A clubfoot is a deformity of the foot that is usually present at birth. It occurs in about one per 1000 live births which makes it a relatively frequent condition. When a baby is born the midwife or doctor is going to check them for many different conditions as part of the screening process. A clubfoot is just one of those conditions that they regularly look for. A clubfoot is defined as when the foot is in a downward and inward position as compared with normal. This is technically known as a planterflexed, inverted and abducted placement of the foot. In the grand scheme of things a clubfoot is normally a relatively minor problem yet still may be very upsetting at the birth as it is visible. Usually, it’s an isolated problem, but occasionally it is part of a range of symptoms making up a syndrome. Those with this deformity may also be more likely to have a dislocated hip at birth.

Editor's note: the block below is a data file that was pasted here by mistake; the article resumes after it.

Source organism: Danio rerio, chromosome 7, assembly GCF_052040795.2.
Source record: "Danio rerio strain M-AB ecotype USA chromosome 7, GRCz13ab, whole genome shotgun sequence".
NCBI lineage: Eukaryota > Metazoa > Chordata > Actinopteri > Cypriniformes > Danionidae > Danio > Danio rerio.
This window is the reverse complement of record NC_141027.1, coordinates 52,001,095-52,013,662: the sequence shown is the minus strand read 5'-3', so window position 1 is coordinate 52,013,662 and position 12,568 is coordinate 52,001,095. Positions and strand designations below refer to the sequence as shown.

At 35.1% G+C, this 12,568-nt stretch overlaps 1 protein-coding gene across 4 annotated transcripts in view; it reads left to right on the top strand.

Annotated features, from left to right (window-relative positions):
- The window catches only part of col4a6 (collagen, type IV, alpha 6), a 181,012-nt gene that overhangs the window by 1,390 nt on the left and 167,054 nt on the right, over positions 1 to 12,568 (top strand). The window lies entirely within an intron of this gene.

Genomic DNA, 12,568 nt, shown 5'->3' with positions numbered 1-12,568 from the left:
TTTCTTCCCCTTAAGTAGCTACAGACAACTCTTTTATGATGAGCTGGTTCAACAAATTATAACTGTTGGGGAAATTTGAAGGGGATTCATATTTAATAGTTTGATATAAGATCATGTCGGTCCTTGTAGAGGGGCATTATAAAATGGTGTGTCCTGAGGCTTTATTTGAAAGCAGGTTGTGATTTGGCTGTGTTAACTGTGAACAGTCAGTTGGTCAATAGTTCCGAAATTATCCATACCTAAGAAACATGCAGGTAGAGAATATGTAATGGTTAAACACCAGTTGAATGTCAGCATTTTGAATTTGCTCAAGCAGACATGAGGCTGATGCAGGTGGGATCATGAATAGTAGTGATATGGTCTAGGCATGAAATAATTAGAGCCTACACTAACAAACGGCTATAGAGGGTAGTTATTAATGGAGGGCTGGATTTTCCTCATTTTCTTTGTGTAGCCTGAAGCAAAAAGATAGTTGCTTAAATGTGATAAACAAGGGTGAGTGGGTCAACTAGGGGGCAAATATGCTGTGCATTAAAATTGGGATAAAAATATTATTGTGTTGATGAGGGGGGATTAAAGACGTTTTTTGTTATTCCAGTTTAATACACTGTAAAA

The treatment of a clubfoot would depend on the seriousness and nature of it. There are essentially two types of clubfoot; flexible and rigid. A flexible clubfoot is frequently managed with regular mobilization, manipulation and stretching out and then the foot is put into a plaster cast to hold it in a more changed position. After a period of time, that can depend on how severe it is, the plaster cast is removed and the foot is again mobilized and stretched with a new plaster cast being used after that to hold the foot in an much more corrected position. This process has been well researched to be commonly very effective. If this therapy is not successful or if the deformity is rigid then a surgical strategy is advised. Technically this can be a challenging surgery as the foot and structures are incredibly small. There are many structures from the bone, to the tendons, to the ligaments that has got to be operated on to move the foot in to a much more corrected position, making it challenging.